Southern feel

Po' Boys & Pickles gets it just right
By BRIAN DUFF  |  February 24, 2010

022610_food_main 
STRONG + CRUNCHY The blackened fish sandwich at Po’ Boys & Pickles.

As sandwich shops continue to proliferate during this down economy, the new Po' Boys & Pickles offers a formula for short-term buzz, and perhaps long-term loyalty: have a clear and distinctive vision and stick to it. In recent weeks, every time I mentioned Po' Boys someone piped up to say they have been wanting to try that place. And everyone liked it once they got there. Po' Boys gets the details of a New Orleans sandwich shop right, without an off-putting authenticity obsession.

You won't hear the sleepy tones of a Louisiana accent at Po' Boys, but the vibe is appropriately relaxed. The young proprietor moved to New Orleans after the hurricane, and while he did not stay more than a year or two, he clearly paid attention. There are few explicit nods to the Maine palate on the menu, though things have been tamed just a hair in terms of spiciness and depth of flavor.

This was clearest in the gumbo — a good stew filled with Maine shrimp, chicken, and sausage, but just a touch too mild. The broth's bite came more from pepper than from chili heat. Gumbo thickened with roux can achieve a dark-deep flavor that was not quite there at Po' Boys — they might be adding a bit of cornstarch. But there was no quibbling with the terrific biscuit — a seductive-looking square of pastry that was moist, buttery, flakey, and light.

The sandwich that gave the shop its name is piled high with pulled beef that had been slow-roasted until it was completely tender. There was just a hint of gravy but plenty of mild, creamy horseradish mayo. The all-important French rolls, slightly toasted, are soft but offer a good chew. The pulled pork had many of the tender virtues of the roast beef. There was still plenty of fat in the pork — just how I like it, though it's a matter of taste, as some folks like to render a bit more fat out with a longer cook — and the barbecue sauce was a great version of the thin vinegar-based Southern style that true connoisseurs prefer.

The best sandwich might have been the blackened fish. It had several big moist pieces of pollock, a fish whose strong flavor was balanced by a seared seasoning with plenty of cayenne, paprika, and pepper, topped by a crunchy slaw. The seafood on sandwiches with fried shrimp and fried oysters was expertly fried, though the breading-on-bread combination can get a little heavy. A creole sausage sandwich was surprisingly mild. The four thick patties tucked into the roll would have looked at home on a breakfast plate. The muffaletta sandwich offered a great salty combination of cured meats under a sharp olive relish, and came on the French roll rather than the round of Italian bread that gives the sandwich its name.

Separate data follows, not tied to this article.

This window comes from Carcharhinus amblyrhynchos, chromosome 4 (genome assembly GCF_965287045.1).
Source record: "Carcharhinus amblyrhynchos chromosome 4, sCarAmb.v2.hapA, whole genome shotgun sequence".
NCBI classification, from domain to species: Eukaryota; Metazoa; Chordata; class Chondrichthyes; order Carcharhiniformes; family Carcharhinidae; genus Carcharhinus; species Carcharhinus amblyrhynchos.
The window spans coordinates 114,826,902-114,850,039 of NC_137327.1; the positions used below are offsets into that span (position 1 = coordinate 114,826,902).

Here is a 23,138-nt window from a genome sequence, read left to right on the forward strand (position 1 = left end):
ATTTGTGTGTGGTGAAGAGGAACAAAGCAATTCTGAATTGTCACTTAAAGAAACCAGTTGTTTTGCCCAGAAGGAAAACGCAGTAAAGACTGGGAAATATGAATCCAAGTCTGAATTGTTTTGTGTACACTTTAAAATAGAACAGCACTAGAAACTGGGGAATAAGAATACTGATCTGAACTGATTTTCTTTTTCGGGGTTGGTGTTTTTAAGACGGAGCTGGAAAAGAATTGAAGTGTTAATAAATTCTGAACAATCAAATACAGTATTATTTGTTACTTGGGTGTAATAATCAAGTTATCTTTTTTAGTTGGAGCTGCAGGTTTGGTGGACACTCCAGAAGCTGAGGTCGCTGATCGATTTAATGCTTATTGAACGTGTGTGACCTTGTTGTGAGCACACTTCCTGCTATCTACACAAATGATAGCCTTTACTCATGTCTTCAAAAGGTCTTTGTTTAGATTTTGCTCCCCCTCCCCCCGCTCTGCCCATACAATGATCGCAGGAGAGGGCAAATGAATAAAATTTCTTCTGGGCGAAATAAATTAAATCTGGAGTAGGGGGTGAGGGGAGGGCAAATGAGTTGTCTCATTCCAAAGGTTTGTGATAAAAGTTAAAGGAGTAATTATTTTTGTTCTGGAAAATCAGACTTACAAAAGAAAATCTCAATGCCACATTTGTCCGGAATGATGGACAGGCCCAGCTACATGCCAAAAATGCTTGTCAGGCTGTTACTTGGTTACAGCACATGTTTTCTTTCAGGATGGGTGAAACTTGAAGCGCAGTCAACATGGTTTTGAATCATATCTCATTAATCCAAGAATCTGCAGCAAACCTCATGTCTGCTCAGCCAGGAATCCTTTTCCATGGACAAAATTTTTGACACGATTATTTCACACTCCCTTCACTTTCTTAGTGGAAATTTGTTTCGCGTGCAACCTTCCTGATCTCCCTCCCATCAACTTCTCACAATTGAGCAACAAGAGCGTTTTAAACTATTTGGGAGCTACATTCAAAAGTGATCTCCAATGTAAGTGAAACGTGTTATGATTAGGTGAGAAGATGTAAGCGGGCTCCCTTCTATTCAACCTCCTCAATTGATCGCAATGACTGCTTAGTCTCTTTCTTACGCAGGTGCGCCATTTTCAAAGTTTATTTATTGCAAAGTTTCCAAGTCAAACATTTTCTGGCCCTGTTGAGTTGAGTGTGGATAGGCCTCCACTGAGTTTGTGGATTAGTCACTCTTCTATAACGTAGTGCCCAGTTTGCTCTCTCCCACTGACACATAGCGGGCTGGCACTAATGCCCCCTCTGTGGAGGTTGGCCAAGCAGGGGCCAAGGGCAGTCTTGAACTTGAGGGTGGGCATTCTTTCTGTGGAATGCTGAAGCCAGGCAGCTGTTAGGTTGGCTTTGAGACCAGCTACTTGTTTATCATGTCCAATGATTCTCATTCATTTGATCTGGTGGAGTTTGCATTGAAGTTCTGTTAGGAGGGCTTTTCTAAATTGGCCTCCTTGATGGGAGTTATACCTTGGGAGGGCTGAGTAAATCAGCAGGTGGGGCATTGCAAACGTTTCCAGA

1  |  2  |   next >
  Topics: Restaurant Reviews , Culture and Lifestyle, Food and Cooking, Foods,  More more >
| More


Most Popular
ARTICLES BY BRIAN DUFF
Share this entry with Delicious
  •   START DIGGING HERE  |  October 03, 2014
    Because music is now basically free (thanks to torrents, Pandoras, Spotifies, etc.), the only way for musicians to make money is through constant touring and related merchandise sales. Or they can appear as a judge on The Voice. Food, on the other hand, will still cost ya...
  •   PICK YOUR POISON  |  October 01, 2014
    The National Institutes of Health just published a randomized study that confirms the rumors: carbohydrates are poison and should be avoided. So how should we feel about Slab Sicilian Streetfood?
  •   A LITTLE WHINE  |  September 05, 2014
    The lessons of Lolita are that something simpler and less challenging can be lovely, and that some cheap wine could really loosen things up.
  •   TACOS ON THE TOWN  |  August 31, 2014
    While there’s no class mobility in this town, we do have taco mobility—even taco-class mobility.
  •   COPING WITH ADULTHOOD  |  August 07, 2014
    The neighborhood’s newish Central Provisions is grown up. But it also embodies our ambivalence about adulthood, and our persistent hope that a few more drinks will help us cope with it.

 See all articles by: BRIAN DUFF